5 things to know about chardonnay

Chardonnay is so popular, that it is nearly synonymous with white wine. 

We feel comfortable with it. And because chardonnay is so ubiquitous, it can be easy to take for granted. Here are five things to know to make your chardonnay experience more meaningful.

Chardonnay’s homeland is Burgundy

Chardonnay originated in the Burgundy region of France, and takes its name from a small town in the Maconnais, an area in southern Burgundy that makes relatively inexpensive, high-value chardonnays. Because it is now grown nearly everywhere wine is made, and because we label it by the grape variety rather than the place of origin, we tend to forget that appellations like Montrachet, Meursault, Pouilly-Fuissé and Chablis are synonymous with chardonnay.

Got bubbles? So does chard

Chardonnay is one of the three main grapes used in champagne, along with (reds) pinot noir and pinot meunier. A Blanc de Blanc champagne is all chardonnay, and in my opinion the ultimate expression of the grape. Many New World sparkling wines use a significant amount of chardonnay as well.

It’s the most popular white wine – by far

Winemakers love chardonnay because it is easy to grow. And since its flavours are not as distinctive as other varieties such as riesling or sauvignon blanc, chardonnay has a "blank canvas" aspect that allows winemakers to flex their technique and leave their own imprint on the wine.

David Ramey, who played a major role in developing the current style of California chardonnay, recently explained the grape’s appeal during an interview with sommelier/journalist Levi Dalton on the podcast "I’ll Drink to That".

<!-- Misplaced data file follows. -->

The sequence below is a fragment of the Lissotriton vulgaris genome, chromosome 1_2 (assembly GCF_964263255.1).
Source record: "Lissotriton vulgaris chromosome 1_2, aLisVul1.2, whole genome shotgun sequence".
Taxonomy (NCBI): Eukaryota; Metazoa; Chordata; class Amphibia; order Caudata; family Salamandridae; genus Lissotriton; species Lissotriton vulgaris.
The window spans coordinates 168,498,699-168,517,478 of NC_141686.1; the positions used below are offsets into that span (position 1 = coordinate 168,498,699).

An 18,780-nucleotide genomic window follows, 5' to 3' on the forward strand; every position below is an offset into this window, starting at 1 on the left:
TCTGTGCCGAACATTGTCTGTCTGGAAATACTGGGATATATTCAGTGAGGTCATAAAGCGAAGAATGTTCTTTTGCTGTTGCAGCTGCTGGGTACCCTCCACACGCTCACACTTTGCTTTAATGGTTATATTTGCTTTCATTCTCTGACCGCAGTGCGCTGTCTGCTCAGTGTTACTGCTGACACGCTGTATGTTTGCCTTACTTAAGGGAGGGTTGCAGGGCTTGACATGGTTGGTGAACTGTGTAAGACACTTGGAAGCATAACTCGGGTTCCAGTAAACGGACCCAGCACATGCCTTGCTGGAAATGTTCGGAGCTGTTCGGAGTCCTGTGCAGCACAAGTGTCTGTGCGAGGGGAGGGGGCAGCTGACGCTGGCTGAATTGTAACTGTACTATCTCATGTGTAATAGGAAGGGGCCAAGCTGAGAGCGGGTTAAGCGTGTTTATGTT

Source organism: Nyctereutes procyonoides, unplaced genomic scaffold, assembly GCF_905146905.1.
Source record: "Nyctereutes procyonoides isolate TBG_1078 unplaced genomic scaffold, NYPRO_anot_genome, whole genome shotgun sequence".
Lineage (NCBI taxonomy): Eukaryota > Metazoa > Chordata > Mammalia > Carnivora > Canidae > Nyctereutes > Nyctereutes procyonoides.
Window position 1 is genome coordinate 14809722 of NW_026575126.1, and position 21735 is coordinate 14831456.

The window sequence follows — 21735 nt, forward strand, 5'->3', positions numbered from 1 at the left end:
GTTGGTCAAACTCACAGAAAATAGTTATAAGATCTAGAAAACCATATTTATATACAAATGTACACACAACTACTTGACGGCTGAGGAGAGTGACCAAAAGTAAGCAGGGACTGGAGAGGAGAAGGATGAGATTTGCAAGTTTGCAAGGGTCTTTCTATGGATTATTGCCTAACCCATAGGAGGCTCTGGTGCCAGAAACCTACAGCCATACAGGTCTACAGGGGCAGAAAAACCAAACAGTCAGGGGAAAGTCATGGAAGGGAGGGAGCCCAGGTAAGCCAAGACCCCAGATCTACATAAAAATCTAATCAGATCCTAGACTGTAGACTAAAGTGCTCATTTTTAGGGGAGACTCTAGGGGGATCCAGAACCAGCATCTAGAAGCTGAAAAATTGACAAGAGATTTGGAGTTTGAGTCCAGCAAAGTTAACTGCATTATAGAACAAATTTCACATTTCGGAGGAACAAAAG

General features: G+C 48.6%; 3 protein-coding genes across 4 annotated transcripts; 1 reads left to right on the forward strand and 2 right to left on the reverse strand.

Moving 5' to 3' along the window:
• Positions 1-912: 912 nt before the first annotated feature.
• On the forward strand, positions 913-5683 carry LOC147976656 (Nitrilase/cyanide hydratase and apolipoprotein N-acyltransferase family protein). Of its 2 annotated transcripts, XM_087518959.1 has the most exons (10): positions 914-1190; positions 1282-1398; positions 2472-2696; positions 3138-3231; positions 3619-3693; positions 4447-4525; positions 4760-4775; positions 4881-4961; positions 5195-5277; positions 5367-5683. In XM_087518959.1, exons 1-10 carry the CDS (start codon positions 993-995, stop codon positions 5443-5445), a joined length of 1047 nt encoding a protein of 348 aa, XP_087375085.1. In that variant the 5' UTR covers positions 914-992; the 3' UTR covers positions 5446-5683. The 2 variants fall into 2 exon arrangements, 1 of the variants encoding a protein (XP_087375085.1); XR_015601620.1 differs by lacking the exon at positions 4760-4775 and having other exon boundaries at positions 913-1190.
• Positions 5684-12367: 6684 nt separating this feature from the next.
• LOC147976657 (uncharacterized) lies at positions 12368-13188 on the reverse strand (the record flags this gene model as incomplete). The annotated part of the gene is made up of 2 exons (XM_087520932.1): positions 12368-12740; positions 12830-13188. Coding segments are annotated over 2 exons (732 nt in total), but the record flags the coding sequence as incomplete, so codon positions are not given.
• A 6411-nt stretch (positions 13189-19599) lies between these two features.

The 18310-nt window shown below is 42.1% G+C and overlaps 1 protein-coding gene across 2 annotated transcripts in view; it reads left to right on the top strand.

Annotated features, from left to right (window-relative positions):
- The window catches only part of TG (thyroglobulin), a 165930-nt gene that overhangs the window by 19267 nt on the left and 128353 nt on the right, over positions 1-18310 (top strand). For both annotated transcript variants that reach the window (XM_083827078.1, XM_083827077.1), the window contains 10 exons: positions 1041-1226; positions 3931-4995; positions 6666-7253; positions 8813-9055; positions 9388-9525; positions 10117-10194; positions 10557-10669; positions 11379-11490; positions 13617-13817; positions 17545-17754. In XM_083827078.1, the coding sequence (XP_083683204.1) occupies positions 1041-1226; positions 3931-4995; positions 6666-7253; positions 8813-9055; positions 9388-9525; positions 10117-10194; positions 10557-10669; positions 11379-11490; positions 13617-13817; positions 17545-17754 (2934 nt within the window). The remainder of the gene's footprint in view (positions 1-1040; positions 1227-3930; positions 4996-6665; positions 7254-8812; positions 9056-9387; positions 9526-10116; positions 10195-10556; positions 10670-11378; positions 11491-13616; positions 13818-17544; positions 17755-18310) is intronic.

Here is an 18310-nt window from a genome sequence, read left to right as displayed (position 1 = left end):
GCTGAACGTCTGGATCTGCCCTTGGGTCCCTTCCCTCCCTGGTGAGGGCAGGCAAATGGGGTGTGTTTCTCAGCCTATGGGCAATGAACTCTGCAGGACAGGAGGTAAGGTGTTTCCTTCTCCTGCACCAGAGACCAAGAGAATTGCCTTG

"Chardonnay is the most compelling and popular white wine in the world, because it is the red wine of whites," Ramey said. "It’s so complex, so interesting. And it’s the red wine of whites for two reasons: barrel fermentation and malolactic."

Which brings us to our next point.

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Chardonnay is so popular, that it is nearly synonymous with white wine. Picture: Pexels

Chardonnay should not taste like a tree. Or a bucket of buttered popcorn

Fermenting the wine in barrels gives added tannin and structure, as well as some flavors of toast and spice, such as clove, vanilla or nutmeg. New barrels impart more of these flavours to the wine, while ageing in older barrels gives texture. 

Today, winemakers tend to ferment only a portion of the wine in new oak, reusing older barrels for the rest. That results in a more balanced wine and saves money on expensive barrels.

Chardonnay expresses terroir

That blank canvas aspect means chardonnay is a good mirror of its climate and location – the mysterious quality wine lovers call terroir. In warmer climes, it can taste tropical (pineapple, mango), while cooler settings match the grape’s refreshing acidity with flavors of orchard fruit like peaches and apricots. 

The winemaker’s art is to capture that expression without obscuring it with too much oak or other techniques.

The Washington Post

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